Last year, talk show host Kelly Ripa gushed to 50 Cent, a former drug dealer turned rapper, about how important his movie "Get Rich or Die Tryin' " was while black women around the country were left to explain to their own black sons, " Sometimes, darling, black boys get shot nine times and they don't live to brag about it on the mike . "

And a few weeks ago, watching the Disney Channel cartoon short "Fabulizer," I seethed when the little white character lamented that his "thug pose" wasn't working.

While the mainstream culture celebrates the pimped-out, thugged-up, cool-by-proxy mirage of commercial rap, those of us who just love black people have to be a little more discriminating. "Sometimes," writes sociologist Mary Pattillo-McCoy, "when you dress like a gangsta, talk like a gangsta and rap like a gangsta often enough, you are a gangsta."

My husband, Ralph, and I try to tell Sydney that rap music used to be fun. It used to call girls by prettier names. We were ladies and cuties, honeys and hotties, and we all just felt like one nation under the groove. Sydney, I tell her, I want you to have all the creativity, all the bite, all the rhythms of black rhyme, but I can't let you internalize toxic messages, no matter how cool some millionaire black rappers tell you they are.

Sydney nods, but I don't know if she fully understands.
Why do people bite on this bullshit?

Yes, I think most of the current hip-hop music is as deep and complex as a koi pond. Yes, I think there is a rather noxious mysogyny in hip-hop. And yes, I think the current music is a commercial product by unoriginal thinkers. Dancing with girls in oversized t-shirts is not a new or interesting fad.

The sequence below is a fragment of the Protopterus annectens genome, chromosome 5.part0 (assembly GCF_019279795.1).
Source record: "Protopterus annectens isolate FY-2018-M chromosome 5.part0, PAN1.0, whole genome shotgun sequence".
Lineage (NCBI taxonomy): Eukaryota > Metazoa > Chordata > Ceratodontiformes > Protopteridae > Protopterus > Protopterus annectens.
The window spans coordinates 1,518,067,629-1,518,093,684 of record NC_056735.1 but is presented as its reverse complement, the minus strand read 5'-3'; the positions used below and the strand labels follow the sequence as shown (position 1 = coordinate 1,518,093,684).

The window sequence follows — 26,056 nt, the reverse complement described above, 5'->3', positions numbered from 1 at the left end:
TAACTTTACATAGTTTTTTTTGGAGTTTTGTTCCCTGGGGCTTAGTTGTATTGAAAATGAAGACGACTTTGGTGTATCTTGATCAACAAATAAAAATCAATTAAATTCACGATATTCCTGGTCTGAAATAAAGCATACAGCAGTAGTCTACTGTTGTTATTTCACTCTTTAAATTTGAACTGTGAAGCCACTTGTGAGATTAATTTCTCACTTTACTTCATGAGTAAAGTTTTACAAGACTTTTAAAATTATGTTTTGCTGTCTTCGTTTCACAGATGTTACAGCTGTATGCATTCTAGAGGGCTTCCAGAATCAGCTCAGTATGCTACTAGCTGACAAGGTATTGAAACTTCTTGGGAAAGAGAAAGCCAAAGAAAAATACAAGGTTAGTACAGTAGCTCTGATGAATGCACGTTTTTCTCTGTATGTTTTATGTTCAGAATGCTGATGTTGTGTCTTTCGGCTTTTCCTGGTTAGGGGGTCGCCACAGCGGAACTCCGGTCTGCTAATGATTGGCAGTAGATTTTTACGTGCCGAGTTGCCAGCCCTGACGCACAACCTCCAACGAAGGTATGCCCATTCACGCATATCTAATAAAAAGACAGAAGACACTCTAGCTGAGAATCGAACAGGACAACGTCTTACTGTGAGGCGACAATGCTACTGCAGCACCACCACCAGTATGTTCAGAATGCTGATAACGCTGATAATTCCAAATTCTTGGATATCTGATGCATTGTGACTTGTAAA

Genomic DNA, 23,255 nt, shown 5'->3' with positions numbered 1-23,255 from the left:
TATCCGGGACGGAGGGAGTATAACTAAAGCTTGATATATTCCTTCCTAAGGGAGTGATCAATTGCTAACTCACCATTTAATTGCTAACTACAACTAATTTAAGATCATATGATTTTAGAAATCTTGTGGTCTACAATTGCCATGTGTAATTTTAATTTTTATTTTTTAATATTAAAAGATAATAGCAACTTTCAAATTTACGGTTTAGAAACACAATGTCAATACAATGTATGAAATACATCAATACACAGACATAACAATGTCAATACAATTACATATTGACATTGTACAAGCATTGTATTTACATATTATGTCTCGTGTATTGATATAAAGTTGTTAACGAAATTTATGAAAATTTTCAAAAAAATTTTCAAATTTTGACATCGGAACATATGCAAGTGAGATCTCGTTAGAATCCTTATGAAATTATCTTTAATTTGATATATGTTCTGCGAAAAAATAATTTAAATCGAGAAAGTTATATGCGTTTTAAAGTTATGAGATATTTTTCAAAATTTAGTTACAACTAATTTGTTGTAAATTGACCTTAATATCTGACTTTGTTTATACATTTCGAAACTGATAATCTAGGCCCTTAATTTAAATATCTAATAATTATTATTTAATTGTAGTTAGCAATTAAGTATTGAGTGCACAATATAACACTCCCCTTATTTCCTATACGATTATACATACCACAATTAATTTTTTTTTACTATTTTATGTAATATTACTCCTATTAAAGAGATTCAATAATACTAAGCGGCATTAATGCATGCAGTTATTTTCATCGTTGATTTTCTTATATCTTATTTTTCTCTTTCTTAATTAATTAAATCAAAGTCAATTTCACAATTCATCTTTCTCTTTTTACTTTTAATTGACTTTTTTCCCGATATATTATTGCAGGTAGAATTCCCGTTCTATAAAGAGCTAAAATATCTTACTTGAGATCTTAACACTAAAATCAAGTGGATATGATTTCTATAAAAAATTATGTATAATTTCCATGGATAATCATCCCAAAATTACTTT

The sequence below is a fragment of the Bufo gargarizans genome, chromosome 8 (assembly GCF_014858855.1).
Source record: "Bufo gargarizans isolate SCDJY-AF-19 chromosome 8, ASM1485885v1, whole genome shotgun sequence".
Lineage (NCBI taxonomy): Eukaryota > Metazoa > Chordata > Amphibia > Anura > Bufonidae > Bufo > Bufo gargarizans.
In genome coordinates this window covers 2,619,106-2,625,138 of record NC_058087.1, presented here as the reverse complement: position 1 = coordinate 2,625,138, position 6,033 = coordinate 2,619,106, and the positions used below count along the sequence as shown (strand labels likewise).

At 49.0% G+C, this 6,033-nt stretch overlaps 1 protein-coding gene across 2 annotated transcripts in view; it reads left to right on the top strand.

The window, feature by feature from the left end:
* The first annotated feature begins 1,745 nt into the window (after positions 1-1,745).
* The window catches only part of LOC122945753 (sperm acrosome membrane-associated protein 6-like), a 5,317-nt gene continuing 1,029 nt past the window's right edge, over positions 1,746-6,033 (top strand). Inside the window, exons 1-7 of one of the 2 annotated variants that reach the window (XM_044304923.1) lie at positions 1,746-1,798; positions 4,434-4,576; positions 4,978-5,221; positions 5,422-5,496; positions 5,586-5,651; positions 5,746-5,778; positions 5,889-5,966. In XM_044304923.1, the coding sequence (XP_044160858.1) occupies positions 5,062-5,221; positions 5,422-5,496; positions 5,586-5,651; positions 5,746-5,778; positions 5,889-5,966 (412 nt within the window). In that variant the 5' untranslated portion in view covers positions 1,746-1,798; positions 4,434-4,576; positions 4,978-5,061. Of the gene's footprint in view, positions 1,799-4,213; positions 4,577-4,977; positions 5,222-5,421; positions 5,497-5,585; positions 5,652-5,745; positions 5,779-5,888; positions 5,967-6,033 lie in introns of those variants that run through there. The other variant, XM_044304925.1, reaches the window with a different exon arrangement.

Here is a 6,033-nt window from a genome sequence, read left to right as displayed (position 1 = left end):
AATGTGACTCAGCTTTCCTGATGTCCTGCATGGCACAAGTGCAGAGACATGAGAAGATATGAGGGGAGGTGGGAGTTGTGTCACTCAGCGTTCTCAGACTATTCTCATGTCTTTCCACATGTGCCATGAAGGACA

But I have NEVER seen an article like this about rock, in any form. No, I gave up death metal, no I gave up Ozzy, nothing like this, ever. God forbid, I gave up lame Christian music.

Nope, the target of this is ALWAYS hip-hop, always. Ms. Parker would have been laughed out of her editor's office if she wrote a piece saying how shitty Christian music has become.

Watch BET on Sunday morning, and you'll see the Bobby Jones gospel hour. You will quickly find every failed secular artist grooving to Jesus, and singing about Jesus my boyfriend. If you compare it to gospel, it's the difference betwee Ornette Coleman and Kenny G.

And what you'll find out is the motherfuckers can't sing. I mean compared to what my grandmother listened to, and Mahalia Jackson was an amazing singer, it's audio shit. Hoping around on a stage and rapping to Jesus is hardly impressive.

Like with Juan Williams, this is half-baked sociology by someone who doesn't talk to sociologists. Oh, we don't listen to hip-hop put out by those low-rent negroes, not us.

The sad thing is, many of these same arguments were made about the blues and Jazz. Blues has boatloads of mysogyny, but that's OK.

This doesn't mean the music doesn't suck, much of it does. But as with everything, some sucks worse than others. But most importantly, people who say so, don't get to write articles about it in the WaPo. To many people, hip-hop artists simply have less rights to free expression than other people. I've never heard anyone object to the use of the word bitch in movies or TV, just hip-hop.

Or ever call the church on their own noxious mysogyny. Nope. You know, Tyler Perry is a man. Do women not have an opinion about religion?

So when I see this crap again, it's like shooting fish in a barrel. These are teenagers and young men with the power to buy rims, and little else. Challenging more entrenched biases in oh, the church, is a little too complicated and difficult, so we pick on the hip hop community.

posted by Steve @ 7:30:00 AM

7:30:00 AM